2018 Citroen C4 Cactus – price, specs and release date
Updated C4 Cactus gets bold new looks and more kit inside, plus a wider range of engines...
Price from £17,000 On sale Mid-2018
The Citroën C4 Cactus has always been a bit radical. It turned plenty of heads when it was unveiled at 2014's Geneva motor show, with its rubberised door-protecting 'Airbump' panels, chunky SUV-esque styling and futuristic interior. We've found plenty to like, too, but it's still not done enough to truly upset the family car class, where rivals including the Volkswagen Golf and Vauxhall Astra reside. This facelifted car, then, hopes to change that.
Citroën C4 Cactus styling and features
The most obvious change with this updated C4 Cactus is the relocation of its Airbump panels to the bottom edges of its doors, in much the same vein as the C3 hatchback and the recent C3 Aircross. There are also restyled front and rear bumpers and redesigned lights intended to give the C4 Cactus a more aggressive look.
As before, customisation forms a big part of the Cactus's appeal, and there are 31 colour combinations to choose from. Drivers can also pick from a variety of 16in and 17in alloy wheels.
Citroën C4 Cactus interior
Changes to the C4 Cactus are less dramatic inside, but a new contrasting colour strip on the seats and small gloss touches to the ventilation controls should help to lift the perceived quality inside.
The car's seats also feature new foam inside, and as this is one area we criticised on the old car, driver comfort could be markedly improved. The interior is also claimed to be quiter than before, thanks to thicker windows.
While the C4 Cactus' boot space is unchanged, new storage compartments inside including a space under the centre console and larger door bins should offer more space for your odds and ends. The latest version of Citroën's Connect Nav system is displayed on a 7.0in touchscreen.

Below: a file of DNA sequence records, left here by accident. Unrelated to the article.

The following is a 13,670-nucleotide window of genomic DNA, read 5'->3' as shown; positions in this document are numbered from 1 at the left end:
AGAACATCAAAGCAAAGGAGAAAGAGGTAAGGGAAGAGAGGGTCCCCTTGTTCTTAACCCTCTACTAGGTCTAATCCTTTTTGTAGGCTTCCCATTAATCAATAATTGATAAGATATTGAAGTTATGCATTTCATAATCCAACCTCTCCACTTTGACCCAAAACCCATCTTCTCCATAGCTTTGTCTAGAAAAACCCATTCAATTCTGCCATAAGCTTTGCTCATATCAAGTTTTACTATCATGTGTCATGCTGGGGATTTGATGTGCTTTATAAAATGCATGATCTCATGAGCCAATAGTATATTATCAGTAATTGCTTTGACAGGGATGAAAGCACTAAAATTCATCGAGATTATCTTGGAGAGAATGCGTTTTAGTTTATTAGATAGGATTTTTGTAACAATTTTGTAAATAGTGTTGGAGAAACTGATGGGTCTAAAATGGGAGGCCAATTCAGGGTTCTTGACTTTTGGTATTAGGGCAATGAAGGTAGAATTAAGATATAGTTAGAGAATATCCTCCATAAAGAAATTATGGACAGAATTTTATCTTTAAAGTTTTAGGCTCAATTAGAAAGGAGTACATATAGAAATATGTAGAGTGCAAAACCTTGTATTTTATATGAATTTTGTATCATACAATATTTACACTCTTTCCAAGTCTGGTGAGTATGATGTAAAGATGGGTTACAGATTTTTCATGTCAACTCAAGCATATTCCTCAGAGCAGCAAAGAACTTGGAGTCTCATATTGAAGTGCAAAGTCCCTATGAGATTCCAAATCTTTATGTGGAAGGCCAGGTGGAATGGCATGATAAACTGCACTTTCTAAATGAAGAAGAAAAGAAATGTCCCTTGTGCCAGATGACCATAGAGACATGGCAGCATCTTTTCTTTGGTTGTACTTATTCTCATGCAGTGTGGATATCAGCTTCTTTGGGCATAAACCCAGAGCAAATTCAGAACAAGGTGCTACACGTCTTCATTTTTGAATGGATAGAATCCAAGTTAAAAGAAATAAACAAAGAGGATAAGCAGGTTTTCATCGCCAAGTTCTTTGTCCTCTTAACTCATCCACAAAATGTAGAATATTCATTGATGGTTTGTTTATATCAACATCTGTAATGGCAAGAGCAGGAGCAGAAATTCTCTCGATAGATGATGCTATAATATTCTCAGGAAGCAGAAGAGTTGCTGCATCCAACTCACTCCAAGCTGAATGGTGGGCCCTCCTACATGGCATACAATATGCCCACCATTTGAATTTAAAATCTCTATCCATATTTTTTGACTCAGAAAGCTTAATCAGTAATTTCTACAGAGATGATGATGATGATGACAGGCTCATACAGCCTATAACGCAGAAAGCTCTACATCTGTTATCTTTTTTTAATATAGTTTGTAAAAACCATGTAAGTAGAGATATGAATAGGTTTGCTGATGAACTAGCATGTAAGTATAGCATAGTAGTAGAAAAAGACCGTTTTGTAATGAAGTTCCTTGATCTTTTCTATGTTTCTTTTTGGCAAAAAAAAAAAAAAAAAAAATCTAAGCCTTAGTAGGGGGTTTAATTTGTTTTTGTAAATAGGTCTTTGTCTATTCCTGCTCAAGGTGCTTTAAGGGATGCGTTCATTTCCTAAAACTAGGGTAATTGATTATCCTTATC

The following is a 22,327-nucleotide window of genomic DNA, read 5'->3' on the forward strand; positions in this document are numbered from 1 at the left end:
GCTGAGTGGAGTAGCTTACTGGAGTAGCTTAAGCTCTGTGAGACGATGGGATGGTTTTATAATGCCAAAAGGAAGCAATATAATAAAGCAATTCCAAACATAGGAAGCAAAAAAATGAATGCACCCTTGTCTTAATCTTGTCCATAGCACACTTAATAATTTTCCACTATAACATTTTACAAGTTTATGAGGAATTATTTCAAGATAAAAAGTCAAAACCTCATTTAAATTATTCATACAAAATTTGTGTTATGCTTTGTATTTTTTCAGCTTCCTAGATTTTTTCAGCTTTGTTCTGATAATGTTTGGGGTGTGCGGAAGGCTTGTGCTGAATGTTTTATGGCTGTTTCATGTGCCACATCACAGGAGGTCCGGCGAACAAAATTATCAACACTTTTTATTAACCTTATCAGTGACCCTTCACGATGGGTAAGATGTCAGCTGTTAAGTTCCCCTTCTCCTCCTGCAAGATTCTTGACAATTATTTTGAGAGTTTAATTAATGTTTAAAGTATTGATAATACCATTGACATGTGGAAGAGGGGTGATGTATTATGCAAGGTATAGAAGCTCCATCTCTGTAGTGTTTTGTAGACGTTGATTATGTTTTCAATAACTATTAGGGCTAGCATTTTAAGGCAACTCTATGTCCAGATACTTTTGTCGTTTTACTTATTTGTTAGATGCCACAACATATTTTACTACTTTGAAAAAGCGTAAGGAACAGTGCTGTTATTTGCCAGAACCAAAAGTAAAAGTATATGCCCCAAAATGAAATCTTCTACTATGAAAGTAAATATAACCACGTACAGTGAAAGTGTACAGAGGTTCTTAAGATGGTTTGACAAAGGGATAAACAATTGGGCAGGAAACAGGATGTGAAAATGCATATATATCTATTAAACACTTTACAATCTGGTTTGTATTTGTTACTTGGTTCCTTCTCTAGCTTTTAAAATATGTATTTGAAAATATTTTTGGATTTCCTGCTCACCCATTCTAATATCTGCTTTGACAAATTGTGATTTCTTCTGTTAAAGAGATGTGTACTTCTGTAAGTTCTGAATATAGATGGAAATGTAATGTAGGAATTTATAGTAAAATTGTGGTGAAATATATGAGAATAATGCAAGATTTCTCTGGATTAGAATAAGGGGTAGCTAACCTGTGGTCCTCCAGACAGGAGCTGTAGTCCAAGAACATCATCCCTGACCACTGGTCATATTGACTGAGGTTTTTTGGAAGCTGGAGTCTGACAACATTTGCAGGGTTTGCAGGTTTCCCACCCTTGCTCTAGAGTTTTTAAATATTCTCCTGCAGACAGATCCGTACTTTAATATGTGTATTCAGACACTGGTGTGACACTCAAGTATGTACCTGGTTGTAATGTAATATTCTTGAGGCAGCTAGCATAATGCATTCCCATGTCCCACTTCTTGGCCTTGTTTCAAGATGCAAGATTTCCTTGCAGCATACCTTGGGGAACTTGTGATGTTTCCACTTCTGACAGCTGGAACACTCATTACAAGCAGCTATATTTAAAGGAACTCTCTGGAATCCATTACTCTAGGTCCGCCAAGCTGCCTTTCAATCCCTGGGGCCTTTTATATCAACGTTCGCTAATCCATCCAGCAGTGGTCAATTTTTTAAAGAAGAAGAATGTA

Citroën C4 Cactus engines
Most of the C4 Cactus' engines are carried over to this facelifted model, but the entry-level PureTech 75 petrol has been dropped from the range, meaning the PureTech 82 petrol is now the lowest-powered option. There's also a more powerful PureTech 130 model at the top of the petrol line-up. The mid-range PureTech 110 is likely to remain our preferred option, though, because of its mix of fuel economy and performance.
Diesel buyers can choose the BlueHDi 100, while a more powerful BlueHDi 120 diesel will be added later in 2018.
Like the upcoming C5 Aircross, the updated C4 Cactus comes with Progressive Hydraulic Cushions, which are designed to improve the car's ride, especially for long journeys.
Citroën's Grip Control system, which optimises the car's traction control settings for different environments, is also available.
Citroën C4 Cactus equipment and prices
New safety and assistance systems on the C4 Cactus include automatic emergency braking, traffic sign recognition, lane departure warning, a blindspot monitoring system, parking assistance, a reversing camera and a driver fatigue monitor.
Prices for this updated C4 Cactus haven't been announced yet but, given the new equipment on offer, a new starting price of close to £17,000 is likely, with buyers paying around £22,000 for a top-end model. At that price, the C4 Cactus will still be cheaper than the Volkswagen Golf, which is priced from £17,765, while the Astra remains cheaper at £15,535. As ever, PCP finance packages – which is how the vast majority of drivers will buy a C4 Cactus – will be more competitive.
Looking for a great family car? These are our favourites right now, and if you click through the following pages we'll also tell you which ones to avoid.
The best family cars
10. BMW i3
The BMW i3 is an electric family car that uses super-light carbonfibre and aluminium to offset the weight of the battery pack that’s mounted beneath its floor, while a smart interior and great handling add further to its appeal. In addition to the fully electric model, BMW offers a range-extender version with a two-cylinder petrol engine that acts as a generator to prevent the car's batteries from running flat.
9. BMW 1 Series
A more conventional option from BMW is the 1 Series, which offers a strong combination of performance, fuel economy and CO2 emissions. It’s still a little unusual in that it sends its power to the rear wheels rather than the fronts, but this makes it entertaining to drive, while ride comfort is also good.
Pick of the range 118i SE
8. Honda Civic
The latest Honda Civic is good to drive and has plenty of space inside for your family and their luggage. Add to that an impressive array of standard safety equipment and it's easy to recommend as an all-rounder. Team the frugal 1.0-litre petrol engine with mid-range SR trim for the best results.
Pick of the range 1.0 VTEC SR